Boeing reports $3 billion loss as MAX groundings prolong

Boeing Co, the world’s largest plane maker, reported a nearly $3 billion second-quarter loss on Wednesday as it struggles with the prolonged grounding of its best-selling 737 MAX jet.

Boeing’s net loss for the quarter ended June 30 was $2.94 billion, compared with a profit of $2.20 billion, a year earlier.
Boeing reported second-quarter revenue of $15.8 billion, GAAP loss per share of ($5.21) and core loss per share (non-GAAP) of ($5.82), reflecting the previously announced 737 MAX charge (which reduced revenue by $5.6 billion and earnings by $8.74 per share) as well as lower 737 deliveries partially offset by higher defence and services volume. 
Sales slipped 35% to $15.75 billion and also came in below the average expectation of $18.55 billion, according to IBES data from Refinitiv.
Boeing recorded operating cash flow of ($0.6) billion and paid $1.2 billion of dividends.
Boeing last week disclosed a $4.9 billion charge that includes compensation the planemaker will have to pay airlines for the delayed deliveries.
The company said the previously issued 2019 financial guidance does not reflect 737 MAX impacts, due to the uncertainty of the timing and conditions surrounding return to service of the 737 MAX fleet, adding that new guidance will be issued at a future date. 
Boeing said it is working very closely with the FAA on the process they have laid out to certify the 737 MAX software update and safely return the MAX to service. Disciplined development and testing is underway and we will submit the final software package to the FAA once we have satisfied all of their certification requirements. Regulatory authorities will determine the process for certifying the MAX software and training updates as well as the timing for lifting the grounding order.
"This is a defining moment for Boeing and we remain focused on our enduring values of safety, quality, and integrity in all that we do, as we work to safely return the 737 MAX to service," said Boeing chairman, president and chief executive officer Dennis Muilenburg. "During these challenging times, teams across our enterprise continue to perform at a high level while delivering on commitments and capturing new opportunities driven by strong, long-term fundamentals."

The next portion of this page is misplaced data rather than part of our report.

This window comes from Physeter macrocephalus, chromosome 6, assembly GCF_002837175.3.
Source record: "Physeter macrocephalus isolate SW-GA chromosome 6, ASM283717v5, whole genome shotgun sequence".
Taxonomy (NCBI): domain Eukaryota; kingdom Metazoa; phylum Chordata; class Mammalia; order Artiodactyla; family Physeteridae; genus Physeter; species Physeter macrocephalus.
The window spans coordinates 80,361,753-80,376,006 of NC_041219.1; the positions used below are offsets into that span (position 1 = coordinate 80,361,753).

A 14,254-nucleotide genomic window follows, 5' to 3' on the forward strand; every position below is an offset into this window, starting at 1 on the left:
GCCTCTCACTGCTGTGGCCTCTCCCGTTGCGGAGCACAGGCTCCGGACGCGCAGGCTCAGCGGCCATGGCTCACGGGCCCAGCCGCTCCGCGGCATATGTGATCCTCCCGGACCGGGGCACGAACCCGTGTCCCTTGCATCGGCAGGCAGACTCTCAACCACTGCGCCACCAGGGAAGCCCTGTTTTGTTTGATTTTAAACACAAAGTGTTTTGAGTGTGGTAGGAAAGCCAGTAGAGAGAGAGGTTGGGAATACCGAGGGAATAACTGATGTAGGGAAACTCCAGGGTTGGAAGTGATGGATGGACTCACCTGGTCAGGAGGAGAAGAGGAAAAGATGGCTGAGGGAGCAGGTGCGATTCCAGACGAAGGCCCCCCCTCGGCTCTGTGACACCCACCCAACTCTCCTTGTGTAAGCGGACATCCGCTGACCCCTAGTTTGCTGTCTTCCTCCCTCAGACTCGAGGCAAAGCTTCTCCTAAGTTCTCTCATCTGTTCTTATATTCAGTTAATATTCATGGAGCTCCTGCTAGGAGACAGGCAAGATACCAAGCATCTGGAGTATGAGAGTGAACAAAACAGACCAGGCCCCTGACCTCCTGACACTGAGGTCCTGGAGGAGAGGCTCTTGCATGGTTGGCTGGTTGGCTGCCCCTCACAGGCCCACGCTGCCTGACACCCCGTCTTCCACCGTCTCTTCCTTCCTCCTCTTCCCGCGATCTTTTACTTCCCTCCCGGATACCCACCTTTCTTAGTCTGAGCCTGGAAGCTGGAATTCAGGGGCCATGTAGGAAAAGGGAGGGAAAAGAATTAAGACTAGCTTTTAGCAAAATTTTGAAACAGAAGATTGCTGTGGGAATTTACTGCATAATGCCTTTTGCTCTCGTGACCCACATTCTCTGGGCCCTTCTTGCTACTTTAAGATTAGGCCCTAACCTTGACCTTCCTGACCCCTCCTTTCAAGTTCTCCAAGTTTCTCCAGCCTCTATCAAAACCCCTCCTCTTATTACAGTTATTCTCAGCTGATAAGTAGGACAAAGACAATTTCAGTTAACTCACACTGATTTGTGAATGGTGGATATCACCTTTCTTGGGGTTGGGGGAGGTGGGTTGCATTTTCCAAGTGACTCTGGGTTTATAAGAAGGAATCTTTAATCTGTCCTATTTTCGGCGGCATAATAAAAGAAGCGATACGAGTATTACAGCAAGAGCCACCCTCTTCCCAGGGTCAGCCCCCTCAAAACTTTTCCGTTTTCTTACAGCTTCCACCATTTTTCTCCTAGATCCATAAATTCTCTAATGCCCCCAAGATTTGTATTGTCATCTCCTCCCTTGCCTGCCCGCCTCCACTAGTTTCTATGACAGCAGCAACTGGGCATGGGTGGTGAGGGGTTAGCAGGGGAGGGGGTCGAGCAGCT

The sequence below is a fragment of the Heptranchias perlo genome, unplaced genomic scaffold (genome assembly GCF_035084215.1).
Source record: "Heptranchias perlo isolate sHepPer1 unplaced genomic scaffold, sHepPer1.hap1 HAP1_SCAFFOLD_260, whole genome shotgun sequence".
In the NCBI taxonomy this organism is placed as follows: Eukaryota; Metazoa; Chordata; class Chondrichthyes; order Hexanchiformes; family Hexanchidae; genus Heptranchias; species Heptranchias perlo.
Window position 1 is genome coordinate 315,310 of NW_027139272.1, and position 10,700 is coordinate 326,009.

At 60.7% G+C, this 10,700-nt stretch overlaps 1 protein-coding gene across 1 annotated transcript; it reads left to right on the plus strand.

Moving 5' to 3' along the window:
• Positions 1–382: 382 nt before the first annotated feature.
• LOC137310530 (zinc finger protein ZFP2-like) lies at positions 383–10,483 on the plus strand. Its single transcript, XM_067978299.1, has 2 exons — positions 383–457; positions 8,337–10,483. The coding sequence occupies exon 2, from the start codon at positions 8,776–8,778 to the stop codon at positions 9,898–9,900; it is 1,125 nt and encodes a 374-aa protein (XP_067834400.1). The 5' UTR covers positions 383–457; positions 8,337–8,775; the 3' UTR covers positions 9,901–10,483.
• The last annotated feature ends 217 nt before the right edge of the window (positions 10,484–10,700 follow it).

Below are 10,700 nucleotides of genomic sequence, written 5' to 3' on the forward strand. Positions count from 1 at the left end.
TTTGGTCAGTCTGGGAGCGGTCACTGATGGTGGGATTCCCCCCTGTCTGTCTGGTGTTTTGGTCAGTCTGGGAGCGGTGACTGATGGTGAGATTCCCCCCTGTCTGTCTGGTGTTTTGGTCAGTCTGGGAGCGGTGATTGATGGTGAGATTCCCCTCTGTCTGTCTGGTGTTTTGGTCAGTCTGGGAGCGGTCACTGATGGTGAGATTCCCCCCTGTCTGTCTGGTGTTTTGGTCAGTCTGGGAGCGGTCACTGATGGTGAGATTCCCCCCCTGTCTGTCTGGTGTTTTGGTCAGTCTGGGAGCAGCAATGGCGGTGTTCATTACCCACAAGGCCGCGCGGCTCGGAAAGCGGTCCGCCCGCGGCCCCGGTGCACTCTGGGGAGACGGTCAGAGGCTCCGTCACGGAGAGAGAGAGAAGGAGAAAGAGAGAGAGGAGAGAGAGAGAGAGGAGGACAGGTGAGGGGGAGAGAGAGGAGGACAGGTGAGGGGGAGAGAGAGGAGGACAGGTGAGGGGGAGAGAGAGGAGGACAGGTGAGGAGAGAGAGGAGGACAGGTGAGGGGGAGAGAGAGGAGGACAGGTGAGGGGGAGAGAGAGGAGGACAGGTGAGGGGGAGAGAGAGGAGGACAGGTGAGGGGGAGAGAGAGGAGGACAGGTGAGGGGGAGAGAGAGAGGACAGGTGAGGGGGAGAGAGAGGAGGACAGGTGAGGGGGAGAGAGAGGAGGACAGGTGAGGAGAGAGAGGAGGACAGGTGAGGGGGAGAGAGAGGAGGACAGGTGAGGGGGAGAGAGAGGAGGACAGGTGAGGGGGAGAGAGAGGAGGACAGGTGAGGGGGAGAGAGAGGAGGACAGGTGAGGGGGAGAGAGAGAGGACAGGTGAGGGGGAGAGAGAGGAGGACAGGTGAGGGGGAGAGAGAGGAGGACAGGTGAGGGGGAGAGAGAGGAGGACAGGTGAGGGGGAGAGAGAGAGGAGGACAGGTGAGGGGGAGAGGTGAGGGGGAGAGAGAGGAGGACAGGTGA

Operating cash flow was ($0.6) billion in the quarter, primarily reflecting lower 737 deliveries and production rate as well as timing of receipts and expenditures. During the quarter, the company paid $1.2 billion of dividends, reflecting a 20 per cent increase in dividends per share compared to the same period of the prior year.
Cash and investments in marketable securities totaled $9.6 billion, compared to $7.7 billion at the beginning of the quarter. Debt was $19.2 billion, up from $14.7 billion at the beginning of the quarter primarily due to the issuance of new debt.
Total company backlog at quarter-end remained healthy at $474 billion and included net orders of $9 billion.
Chicago-based Boeing has embarked on a campaign to restore faith in its most popular jet and has pledged to remove any risk by reprogramming the software pinpointed in both crashes as it faces pressure to convince MAX operators and global regulators that the aircraft is safe to fly again.
“This is a defining moment for Boeing and we remain focused on our enduring values of safety, quality, and integrity in all that we do, as we work to safely return the 737 MAX to service,” Boeing Chief Executive Dennis Muilenburg said on Wednesday.
Boeing said its first flight of the 777X is now delayed until early 2020 due to the engine problems announced last month, while its current plan for a first delivery to customers in late 2020 faced significant risk.
The grounding of the 737 MAX has sent shockwaves through the industry and also pushed back the launch of a new Boeing aircraft, a twin-aisle jet for the middle of the market. That jetliner, known as NMA, is not just a crucial piece in Boeing’s fight with archrival Airbus in the lucrative longer-haul market but also for the eventual development of a 737 replacement, industry sources have said.